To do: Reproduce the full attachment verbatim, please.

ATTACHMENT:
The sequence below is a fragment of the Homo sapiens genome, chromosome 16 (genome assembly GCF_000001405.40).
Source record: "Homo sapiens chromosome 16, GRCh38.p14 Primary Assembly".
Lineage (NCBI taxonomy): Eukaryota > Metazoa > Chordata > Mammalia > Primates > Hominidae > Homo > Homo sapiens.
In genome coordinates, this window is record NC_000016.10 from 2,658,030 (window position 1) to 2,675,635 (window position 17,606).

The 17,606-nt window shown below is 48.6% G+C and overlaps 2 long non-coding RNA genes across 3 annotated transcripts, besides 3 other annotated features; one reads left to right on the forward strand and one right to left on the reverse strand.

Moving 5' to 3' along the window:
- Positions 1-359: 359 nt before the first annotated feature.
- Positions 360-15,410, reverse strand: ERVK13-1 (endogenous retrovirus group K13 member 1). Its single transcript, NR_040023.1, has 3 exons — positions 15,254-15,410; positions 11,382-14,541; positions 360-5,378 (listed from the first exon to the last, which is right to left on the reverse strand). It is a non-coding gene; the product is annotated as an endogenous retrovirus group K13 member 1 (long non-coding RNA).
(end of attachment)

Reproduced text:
The sequence below is a fragment of the Homo sapiens genome, chromosome 16 (genome assembly GCF_000001405.40).
Source record: "Homo sapiens chromosome 16, GRCh38.p14 Primary Assembly".
Lineage (NCBI taxonomy): Eukaryota > Metazoa > Chordata > Mammalia > Primates > Hominidae > Homo > Homo sapiens.
In genome coordinates, this window is record NC_000016.10 from 2,658,030 (window position 1) to 2,675,635 (window position 17,606).

The 17,606-nt window shown below is 48.6% G+C and overlaps 2 long non-coding RNA genes across 3 annotated transcripts, besides 3 other annotated features; one reads left to right on the forward strand and one right to left on the reverse strand.

Moving 5' to 3' along the window:
- Positions 1-359: 359 nt before the first annotated feature.
- Positions 360-15,410, reverse strand: ERVK13-1 (endogenous retrovirus group K13 member 1). Its single transcript, NR_040023.1, has 3 exons — positions 15,254-15,410; positions 11,382-14,541; positions 360-5,378 (listed from the first exon to the last, which is right to left on the reverse strand). It is a non-coding gene; the product is annotated as an endogenous retrovirus group K13 member 1 (long non-coding RNA).